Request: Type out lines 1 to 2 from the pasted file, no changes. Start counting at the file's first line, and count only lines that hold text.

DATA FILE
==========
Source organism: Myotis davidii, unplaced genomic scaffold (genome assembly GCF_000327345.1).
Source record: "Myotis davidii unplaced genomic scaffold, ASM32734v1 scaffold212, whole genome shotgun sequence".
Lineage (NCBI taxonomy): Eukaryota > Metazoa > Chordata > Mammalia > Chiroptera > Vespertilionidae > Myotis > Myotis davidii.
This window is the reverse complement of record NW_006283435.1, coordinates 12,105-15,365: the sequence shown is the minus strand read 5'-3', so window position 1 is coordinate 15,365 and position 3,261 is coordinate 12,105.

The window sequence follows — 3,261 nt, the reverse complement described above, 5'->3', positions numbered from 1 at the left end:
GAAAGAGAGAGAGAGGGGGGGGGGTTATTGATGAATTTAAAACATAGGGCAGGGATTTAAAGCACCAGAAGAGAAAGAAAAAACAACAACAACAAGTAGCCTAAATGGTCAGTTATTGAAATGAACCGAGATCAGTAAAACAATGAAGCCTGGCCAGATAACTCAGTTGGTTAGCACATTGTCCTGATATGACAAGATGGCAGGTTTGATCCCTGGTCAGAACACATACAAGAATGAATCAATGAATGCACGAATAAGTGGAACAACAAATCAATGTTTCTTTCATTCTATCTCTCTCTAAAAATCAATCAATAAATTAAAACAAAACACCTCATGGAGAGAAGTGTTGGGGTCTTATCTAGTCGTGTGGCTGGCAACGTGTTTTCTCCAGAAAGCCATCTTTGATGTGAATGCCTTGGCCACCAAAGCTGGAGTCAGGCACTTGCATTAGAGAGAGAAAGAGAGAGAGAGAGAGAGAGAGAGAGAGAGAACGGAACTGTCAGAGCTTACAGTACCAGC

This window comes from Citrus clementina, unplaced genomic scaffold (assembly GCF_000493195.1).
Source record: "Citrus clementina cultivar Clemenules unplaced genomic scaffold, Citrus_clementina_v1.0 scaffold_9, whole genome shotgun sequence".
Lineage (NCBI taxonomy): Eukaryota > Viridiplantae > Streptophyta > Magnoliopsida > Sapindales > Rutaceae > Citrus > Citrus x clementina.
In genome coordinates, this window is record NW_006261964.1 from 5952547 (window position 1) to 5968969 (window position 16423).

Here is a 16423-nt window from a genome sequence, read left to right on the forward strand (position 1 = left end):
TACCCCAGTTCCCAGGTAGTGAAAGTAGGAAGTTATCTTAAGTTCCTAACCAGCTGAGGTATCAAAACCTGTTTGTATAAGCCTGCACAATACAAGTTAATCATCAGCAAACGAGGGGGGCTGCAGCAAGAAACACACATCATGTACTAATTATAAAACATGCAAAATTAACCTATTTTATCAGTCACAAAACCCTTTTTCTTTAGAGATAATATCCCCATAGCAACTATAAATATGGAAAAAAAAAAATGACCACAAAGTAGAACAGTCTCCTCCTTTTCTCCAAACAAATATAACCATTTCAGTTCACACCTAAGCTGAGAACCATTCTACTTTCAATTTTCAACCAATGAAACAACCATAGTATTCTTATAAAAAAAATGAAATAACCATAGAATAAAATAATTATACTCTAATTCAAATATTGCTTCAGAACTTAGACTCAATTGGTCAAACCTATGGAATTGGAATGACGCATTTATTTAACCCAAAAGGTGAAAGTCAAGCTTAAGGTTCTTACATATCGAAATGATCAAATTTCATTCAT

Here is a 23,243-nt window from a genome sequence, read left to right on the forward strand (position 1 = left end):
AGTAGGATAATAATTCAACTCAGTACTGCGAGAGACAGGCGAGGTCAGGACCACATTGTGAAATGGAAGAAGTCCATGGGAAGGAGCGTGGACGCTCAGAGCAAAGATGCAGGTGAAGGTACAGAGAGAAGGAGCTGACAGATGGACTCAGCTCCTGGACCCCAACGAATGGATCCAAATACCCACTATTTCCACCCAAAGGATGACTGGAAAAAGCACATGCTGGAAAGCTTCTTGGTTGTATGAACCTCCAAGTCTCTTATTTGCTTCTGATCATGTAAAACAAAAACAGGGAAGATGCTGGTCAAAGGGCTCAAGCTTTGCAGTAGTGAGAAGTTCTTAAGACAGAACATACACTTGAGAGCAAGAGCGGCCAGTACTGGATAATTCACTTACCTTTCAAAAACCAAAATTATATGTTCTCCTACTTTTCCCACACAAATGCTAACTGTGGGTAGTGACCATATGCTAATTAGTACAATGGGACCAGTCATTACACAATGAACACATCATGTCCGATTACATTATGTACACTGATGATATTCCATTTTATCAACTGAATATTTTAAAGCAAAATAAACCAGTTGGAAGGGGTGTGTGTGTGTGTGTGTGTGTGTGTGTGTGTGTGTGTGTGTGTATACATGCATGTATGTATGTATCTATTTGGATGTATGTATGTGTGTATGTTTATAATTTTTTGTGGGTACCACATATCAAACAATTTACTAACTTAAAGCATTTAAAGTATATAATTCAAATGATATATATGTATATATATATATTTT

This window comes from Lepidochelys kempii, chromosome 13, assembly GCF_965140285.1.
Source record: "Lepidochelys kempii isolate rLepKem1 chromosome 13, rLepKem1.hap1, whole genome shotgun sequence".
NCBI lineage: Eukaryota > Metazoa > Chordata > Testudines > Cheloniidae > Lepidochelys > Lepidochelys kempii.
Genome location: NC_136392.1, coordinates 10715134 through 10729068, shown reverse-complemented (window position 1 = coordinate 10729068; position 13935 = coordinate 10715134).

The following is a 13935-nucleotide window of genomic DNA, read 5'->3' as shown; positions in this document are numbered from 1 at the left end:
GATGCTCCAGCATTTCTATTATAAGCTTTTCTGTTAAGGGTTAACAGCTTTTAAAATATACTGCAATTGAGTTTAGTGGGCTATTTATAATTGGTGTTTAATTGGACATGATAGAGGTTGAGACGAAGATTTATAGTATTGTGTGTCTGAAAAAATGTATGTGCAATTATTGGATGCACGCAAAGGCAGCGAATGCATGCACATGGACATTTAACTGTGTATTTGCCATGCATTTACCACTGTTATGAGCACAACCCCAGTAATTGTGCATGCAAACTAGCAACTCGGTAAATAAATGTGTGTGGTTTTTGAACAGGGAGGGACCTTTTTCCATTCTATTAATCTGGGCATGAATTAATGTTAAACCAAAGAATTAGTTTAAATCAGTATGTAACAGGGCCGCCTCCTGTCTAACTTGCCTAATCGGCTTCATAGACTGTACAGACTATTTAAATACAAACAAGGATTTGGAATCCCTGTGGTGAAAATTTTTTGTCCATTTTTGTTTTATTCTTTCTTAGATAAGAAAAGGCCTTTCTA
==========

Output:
Source organism: Myotis davidii, unplaced genomic scaffold (genome assembly GCF_000327345.1).
Source record: "Myotis davidii unplaced genomic scaffold, ASM32734v1 scaffold212, whole genome shotgun sequence".